Sixty individuals, ONE teacher among them, will write national education standards in the next five months, in a secret process that excludes effective input from students, parents or teachers.
As teachers we spend a lot of time thinking about what we teach our students, and how to engage them in learning. When the National Governor’s Association (NGA) called for national education standards a few months back, some educators optimistically believed that we might be consulted in the process. After all, didn’t the entire No Child Left Behind fiasco teach us what happens when policies are enacted without the active engagement of the professionals expected to carry them out?
However, I had a sinking feeling history might repeat itself, when I wrote this entry a few weeks back.
Now the other shoe has dropped. On Wednesday, the NGA and the Council of Chief State School Officers (CCSSO) released their plan for developing national standards for Mathematics and English.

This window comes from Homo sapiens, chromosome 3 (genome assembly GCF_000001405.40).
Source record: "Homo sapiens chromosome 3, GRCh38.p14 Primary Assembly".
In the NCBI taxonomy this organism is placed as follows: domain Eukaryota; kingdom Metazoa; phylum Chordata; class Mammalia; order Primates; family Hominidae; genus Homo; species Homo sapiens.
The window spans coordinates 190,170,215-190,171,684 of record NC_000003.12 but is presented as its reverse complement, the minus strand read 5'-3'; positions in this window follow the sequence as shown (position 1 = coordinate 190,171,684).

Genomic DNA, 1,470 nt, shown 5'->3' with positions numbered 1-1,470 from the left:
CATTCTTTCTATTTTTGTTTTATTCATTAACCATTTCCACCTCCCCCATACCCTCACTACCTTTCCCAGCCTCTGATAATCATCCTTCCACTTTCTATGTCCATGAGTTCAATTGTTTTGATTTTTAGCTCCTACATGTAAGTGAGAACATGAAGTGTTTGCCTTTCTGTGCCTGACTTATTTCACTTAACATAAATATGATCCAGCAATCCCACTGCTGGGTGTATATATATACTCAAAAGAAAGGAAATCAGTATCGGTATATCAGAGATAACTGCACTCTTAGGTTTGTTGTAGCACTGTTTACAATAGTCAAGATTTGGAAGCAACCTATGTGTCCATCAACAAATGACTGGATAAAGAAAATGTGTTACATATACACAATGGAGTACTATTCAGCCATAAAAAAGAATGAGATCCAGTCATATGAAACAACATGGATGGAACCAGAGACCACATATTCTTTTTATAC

They propose a process that will result in new national K-12 standards by next December, and launched a new website where we can watch the magic unfold. They also released the names of those on the Mathematics and English “Work Groups” that will draft the standards, and the “Feedback Groups” who will advise them once drafts have been offered. We are informed that “The Work Group’s deliberations will be confidential throughout the process.” As far as public input, “States and national education organizations will have an opportunity to review and provide evidence-based feedback on the draft documents throughout the process.” There does not appear to be any avenue for the public at large, students, parents or teachers to provide direct input.
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